Pushing the Limits – Team Sky’s approach to training Sports Directors

CJ takes another - Bidon practice - Image ©Paul Harris / Cycling Shorts

CJ takes another – Bidon practice – Image ©Paul Harris / Cycling Shorts

When you’re growing up, everyone wants to be the hero –PM, astronaut, fighter pilot, racing driver – but nothing achieved in any of those roles ever happens without a vast latticework of support. Cycling is not immune; indeed, when Wiggo thrust cycling into the faces of an otherwise unknowing public last July, the nuances of the support network around him must have been hard to spot for the casual viewer. Sir Bradley had his nine-man squad on the road, of course, and everything that Team Sky could think of in the way of shiny kit and qualified personnel. And on the road, out of the spotlight but orchestrating every aspect of every race in their beautiful black and blue Jaguars were the Sports Directors.

In the never-ending pursuit of the aggregation of marginal gains, for 2013 Team Sky took the opportunity to despatch two of their Sports Directors to the MIRA proving ground at Nuneaton to learn more about handling the Jaguar XF SportbrakeMarcus Ljungqvist and Dan Hunt both have experience from within the car during races, but neither had previously received specific driver training – under the auspices of Nigel, one of MIRA’s exceedingly capable instructors, Team Sky’s DS’s put themselves to the sword in one of their 2013 cars, merrily sliding and spinning their way around MIRA’s watered, variable grip circuits with some chap called Martin Brundle also on hand to offer the occasional word of advice.

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All Images ©Paul Harris / CyclingShorts.

"So what does the pedal on the right do, again?" Martin Brundle is one of the finest racing drivers on earth - maybe the only thing he does better is present programmes about it. ©Paul Harris / Cycling Shorts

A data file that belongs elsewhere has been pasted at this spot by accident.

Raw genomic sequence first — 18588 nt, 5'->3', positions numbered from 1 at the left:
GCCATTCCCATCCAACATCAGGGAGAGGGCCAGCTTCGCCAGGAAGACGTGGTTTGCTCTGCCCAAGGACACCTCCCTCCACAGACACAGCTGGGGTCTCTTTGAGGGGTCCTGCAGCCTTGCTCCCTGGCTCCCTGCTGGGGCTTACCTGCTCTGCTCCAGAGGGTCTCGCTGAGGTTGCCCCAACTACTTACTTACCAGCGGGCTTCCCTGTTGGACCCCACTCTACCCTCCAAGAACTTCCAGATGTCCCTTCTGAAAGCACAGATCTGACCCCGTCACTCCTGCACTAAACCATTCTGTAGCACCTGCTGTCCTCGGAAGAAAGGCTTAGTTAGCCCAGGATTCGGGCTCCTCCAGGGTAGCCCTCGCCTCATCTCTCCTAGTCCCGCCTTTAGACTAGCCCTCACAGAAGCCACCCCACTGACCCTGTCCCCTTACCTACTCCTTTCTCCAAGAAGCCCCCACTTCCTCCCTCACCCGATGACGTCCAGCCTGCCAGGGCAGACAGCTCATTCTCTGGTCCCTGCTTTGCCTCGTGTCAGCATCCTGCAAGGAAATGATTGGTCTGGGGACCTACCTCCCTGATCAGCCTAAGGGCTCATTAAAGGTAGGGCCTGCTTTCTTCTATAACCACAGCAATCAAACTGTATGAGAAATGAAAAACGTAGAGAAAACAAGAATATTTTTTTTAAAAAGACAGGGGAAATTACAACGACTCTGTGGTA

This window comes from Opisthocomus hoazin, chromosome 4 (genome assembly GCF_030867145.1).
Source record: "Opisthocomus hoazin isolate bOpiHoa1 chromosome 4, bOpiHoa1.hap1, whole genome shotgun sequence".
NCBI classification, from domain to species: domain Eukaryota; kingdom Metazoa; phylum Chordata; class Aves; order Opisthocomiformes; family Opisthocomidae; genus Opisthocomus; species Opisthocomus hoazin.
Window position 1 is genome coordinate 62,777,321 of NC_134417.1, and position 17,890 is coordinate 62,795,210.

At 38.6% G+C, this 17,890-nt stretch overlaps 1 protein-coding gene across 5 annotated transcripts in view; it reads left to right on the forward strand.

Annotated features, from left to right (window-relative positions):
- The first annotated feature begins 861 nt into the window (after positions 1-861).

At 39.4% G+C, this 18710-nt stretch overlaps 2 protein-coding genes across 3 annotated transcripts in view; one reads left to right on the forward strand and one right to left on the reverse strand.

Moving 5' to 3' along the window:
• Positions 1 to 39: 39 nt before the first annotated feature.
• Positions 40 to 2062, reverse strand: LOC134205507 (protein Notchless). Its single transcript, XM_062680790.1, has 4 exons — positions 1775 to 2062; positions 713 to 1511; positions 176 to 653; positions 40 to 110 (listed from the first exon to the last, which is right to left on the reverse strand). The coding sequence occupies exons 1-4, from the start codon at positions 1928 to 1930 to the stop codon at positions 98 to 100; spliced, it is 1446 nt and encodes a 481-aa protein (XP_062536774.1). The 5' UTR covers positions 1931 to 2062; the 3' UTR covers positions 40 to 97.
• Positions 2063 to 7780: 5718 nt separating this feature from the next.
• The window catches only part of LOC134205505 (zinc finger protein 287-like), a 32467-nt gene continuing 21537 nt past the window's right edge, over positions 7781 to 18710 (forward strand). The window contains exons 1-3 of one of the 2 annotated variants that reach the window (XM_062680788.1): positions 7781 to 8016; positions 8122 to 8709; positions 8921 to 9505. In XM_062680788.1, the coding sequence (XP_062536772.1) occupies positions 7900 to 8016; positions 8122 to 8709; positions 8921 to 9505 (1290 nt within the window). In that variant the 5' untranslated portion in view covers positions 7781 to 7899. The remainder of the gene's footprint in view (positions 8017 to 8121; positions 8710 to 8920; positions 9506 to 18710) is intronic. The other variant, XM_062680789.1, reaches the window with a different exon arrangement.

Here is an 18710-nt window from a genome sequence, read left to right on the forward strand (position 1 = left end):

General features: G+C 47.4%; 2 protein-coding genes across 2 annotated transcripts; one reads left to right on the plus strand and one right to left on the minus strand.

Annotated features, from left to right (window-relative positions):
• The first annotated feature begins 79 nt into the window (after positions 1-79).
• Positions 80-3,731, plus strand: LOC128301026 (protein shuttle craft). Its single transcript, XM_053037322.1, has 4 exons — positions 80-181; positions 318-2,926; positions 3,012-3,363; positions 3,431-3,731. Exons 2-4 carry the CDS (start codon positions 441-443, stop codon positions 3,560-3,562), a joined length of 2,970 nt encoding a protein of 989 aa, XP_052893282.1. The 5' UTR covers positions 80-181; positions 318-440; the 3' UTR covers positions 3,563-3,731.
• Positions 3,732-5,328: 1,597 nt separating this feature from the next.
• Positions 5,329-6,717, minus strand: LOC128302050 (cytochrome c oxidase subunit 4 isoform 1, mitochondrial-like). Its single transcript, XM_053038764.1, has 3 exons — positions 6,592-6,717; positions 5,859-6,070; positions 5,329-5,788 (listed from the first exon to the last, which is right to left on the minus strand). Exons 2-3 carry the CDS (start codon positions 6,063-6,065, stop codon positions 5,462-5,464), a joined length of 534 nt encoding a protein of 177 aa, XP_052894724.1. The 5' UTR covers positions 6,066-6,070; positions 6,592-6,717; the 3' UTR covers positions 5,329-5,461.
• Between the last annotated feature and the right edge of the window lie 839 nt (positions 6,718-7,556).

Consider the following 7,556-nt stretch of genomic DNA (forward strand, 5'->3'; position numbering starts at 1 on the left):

“So what does the pedal on the right do, again?” Martin Brundle one of the finest racing drivers on earth – maybe the only thing he does better is present programmes about it. ©Paul Harris / Cycling Shorts

The point was not to train Marcus and Dan how to drive like racing drivers, Martin explained as Nigel sped us around to demonstrate, it’s about teaching them how the car reacts so they know what to do if a situation occurs during a race that pushes the car over the limit. “You might think that, as racing drivers, we throw the car around wildly,” explains the former Le Mans winner and World Sportscar Champion, arguably the best Formula One driver not to win a Grand Prix. “In reality it’s all about being smooth and gentle with the car.” The limiting factor is the tyre –it transmits inputs from acceleration, braking and steering, but if you try and throw too many things at it at once, that’s when things go pear-shaped. Being smooth with the inputs not only allows you to run closer to the ultimate limit, it also means that you’re less likely to go skating wildly over it and the car will be more easily controlled.

For Marcus and Dan, the day was about learning to recognise and respond when that limit is approached, and if Nigel’s teaching is anything like his driving, the roads of ProTour cycle races will be the safer for the improvements in their competence – the Sportbrake proved itself amazingly capable, with eyeball-popping go, stop-on-a-dime brakes and a taut agility that’s just wrong in a car that size. In Nigel’s hands, it happily ran sideways on the low-grip track, then flung us around the capacious rear with gay abandon on the dry handling circuit – if the demonstration was anything to go by, it doesn’t seem likely that Marcus and Dan will often be called upon to push the big cat to the limit!